As student loan repayments resume, financial experts offer resources for Vermonters
After a three year pause, student loan payments are starting back up. For many people, this can be a difficult time — causing both financial strain and mental health impacts. Vermont Edition has resources for Vermonters working on paying off their student loans, and tips from a financial therapist on how to approach the topic of money and reduce anxiety.
Student loan payments in Vermont
The Vermont Student Assistance Corporation was created to ensure Vermonters have access to the necessary education they need for their goals.
Scott Giles, the head of VSAC, says education is one of the most important investments we can make. But student loans are becoming a bigger part of the economy than they were just a few decades ago.
Giles said there are over 43 million federal student loan borrowers. And with payments returning after years away, it could have a large impact, even for those without debt. The return of payments is expected to impact people's expendable income — which can stretch into certain economic sectors like auto and housing, or even someone's ability to simply make ends meet.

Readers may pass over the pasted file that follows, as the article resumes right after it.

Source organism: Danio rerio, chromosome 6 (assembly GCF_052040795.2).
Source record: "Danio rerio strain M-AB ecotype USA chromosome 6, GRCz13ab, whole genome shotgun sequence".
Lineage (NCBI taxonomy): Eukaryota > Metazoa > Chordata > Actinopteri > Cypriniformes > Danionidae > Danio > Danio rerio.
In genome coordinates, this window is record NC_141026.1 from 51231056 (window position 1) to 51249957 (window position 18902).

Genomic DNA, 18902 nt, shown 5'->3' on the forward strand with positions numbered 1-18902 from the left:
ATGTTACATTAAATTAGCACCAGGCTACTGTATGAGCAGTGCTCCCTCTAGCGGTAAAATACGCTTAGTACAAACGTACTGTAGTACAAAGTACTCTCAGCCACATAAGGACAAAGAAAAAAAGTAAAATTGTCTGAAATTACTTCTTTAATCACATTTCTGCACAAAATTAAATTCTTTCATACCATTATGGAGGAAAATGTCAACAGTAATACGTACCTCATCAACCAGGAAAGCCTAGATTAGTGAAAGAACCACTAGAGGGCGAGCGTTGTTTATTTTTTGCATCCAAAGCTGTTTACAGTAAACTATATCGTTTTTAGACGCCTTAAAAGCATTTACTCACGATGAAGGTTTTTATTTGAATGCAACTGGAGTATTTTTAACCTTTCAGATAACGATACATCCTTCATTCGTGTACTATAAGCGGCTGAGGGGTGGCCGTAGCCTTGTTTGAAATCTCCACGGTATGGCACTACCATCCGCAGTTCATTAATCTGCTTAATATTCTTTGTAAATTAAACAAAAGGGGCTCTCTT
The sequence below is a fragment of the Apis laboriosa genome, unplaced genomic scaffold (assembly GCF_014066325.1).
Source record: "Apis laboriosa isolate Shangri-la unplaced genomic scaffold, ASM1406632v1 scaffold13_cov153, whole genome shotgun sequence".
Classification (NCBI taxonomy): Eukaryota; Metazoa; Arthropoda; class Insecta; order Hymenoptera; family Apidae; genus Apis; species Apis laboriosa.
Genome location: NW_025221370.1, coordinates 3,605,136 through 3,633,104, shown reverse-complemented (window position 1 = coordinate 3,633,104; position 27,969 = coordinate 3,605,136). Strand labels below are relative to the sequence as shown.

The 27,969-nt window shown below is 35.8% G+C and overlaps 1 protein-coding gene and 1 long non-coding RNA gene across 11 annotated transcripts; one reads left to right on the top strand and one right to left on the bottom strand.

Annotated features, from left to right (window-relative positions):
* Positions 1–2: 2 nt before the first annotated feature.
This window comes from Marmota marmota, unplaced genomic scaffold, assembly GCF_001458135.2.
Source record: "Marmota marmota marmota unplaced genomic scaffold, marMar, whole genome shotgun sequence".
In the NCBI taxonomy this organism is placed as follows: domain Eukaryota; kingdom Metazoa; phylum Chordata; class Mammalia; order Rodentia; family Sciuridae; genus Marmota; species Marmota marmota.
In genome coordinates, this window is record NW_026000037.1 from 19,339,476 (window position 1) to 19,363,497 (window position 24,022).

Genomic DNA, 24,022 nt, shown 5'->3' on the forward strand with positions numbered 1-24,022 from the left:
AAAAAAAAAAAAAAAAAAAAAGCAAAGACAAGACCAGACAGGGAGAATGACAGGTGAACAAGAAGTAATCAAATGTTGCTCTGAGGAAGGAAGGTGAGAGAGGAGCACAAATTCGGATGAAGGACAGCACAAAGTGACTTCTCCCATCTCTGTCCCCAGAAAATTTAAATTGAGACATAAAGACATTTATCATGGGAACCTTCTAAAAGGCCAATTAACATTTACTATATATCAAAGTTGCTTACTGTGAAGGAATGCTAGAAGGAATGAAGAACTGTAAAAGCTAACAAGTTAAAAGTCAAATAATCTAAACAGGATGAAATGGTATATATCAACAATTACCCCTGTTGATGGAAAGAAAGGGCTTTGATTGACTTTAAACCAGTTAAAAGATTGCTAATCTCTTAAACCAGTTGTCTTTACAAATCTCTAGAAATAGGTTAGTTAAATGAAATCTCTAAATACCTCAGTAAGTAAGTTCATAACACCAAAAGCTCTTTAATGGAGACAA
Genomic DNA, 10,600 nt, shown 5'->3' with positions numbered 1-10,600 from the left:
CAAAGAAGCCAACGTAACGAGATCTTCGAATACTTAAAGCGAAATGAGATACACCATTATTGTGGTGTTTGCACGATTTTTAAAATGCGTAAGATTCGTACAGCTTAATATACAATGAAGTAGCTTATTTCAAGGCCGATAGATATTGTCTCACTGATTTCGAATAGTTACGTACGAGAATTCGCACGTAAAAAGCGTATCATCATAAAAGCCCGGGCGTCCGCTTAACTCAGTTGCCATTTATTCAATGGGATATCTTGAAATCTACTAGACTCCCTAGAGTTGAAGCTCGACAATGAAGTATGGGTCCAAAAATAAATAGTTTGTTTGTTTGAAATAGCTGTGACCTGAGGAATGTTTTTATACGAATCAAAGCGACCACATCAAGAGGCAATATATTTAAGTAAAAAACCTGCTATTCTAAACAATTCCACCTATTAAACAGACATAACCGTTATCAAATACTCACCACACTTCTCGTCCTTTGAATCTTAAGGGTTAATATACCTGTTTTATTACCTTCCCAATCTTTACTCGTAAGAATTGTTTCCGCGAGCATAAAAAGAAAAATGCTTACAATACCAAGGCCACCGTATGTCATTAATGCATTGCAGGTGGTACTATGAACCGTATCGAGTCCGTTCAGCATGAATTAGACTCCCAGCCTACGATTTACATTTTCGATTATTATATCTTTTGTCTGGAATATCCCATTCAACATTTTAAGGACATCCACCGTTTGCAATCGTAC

Giles highlighted three student loan repayment programs that Vermonter's with educational debt should consider:
- Green Mountain Job & Retention Program: For 2023 Vermont graduates who are now working in Vermont, the state legislature (in partnership with UVM and VSAC) are offering $5,000 of loan forgiveness simply for staying in the state.
- The federal SAVE plan: The SAVE repayment plan can help give borrowers a lower monthly payment based off of income for federal student loans. It also eliminates interest, meaning your loan won't grow during your scheduled payments.
- Public Service Loan Forgiveness: The PSLF is a federal program that supports borrowers that are employed by a government or not-for-profit organization, by eliminating their debt after 10 years of employment in those sectors while making payments.
- Giles says this program is especially important in Vermont, where more people are employed in the government and not-for-profit organizations per capita than most other states.
- Giles also says that, if paired with the SAVE plan (when possible), this could allow some borrowers to pay $0 a month, with debt cancellation possible in the future.
In addition to these resources, Giles also recommends looking into options like VSAC's loan coaches — who you can contact for additional resources and support to make a plan for your individual circumstances.
"This can be a complicated process for folks, particularly if they've not made payments for the last three years," Giles says. "Call us, bring your student loan information, you know, with you and we'd be happy to help walk through your options and in even have in many cases gotten on gotten on the phone with federal loan servicers with Vermonters to help make sure that they get into a payment plan that will work for them."